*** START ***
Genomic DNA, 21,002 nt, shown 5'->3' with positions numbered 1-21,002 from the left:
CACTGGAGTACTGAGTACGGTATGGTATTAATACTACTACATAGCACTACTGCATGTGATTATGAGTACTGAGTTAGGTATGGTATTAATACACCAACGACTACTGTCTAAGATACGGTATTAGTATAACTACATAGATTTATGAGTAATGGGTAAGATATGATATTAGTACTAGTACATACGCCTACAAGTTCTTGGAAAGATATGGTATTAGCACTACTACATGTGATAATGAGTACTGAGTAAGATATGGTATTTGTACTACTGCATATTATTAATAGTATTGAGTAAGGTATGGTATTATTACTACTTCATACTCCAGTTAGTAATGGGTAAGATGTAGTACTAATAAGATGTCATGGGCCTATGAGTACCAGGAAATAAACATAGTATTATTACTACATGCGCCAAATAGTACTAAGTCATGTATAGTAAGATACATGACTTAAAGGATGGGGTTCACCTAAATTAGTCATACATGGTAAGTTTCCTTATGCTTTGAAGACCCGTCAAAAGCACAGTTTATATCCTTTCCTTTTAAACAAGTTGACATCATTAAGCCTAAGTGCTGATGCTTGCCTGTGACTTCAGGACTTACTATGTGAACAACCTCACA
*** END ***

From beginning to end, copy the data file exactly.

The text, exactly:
Genomic DNA, 21,002 nt, shown 5'->3' with positions numbered 1-21,002 from the left:
CACTGGAGTACTGAGTACGGTATGGTATTAATACTACTACATAGCACTACTGCATGTGATTATGAGTACTGAGTTAGGTATGGTATTAATACACCAACGACTACTGTCTAAGATACGGTATTAGTATAACTACATAGATTTATGAGTAATGGGTAAGATATGATATTAGTACTAGTACATACGCCTACAAGTTCTTGGAAAGATATGGTATTAGCACTACTACATGTGATAATGAGTACTGAGTAAGATATGGTATTTGTACTACTGCATATTATTAATAGTATTGAGTAAGGTATGGTATTATTACTACTTCATACTCCAGTTAGTAATGGGTAAGATGTAGTACTAATAAGATGTCATGGGCCTATGAGTACCAGGAAATAAACATAGTATTATTACTACATGCGCCAAATAGTACTAAGTCATGTATAGTAAGATACATGACTTAAAGGATGGGGTTCACCTAAATTAGTCATACATGGTAAGTTTCCTTATGCTTTGAAGACCCGTCAAAAGCACAGTTTATATCCTTTCCTTTTAAACAAGTTGACATCATTAAGCCTAAGTGCTGATGCTTGCCTGTGACTTCAGGACTTACTATGTGAACAACCTCACA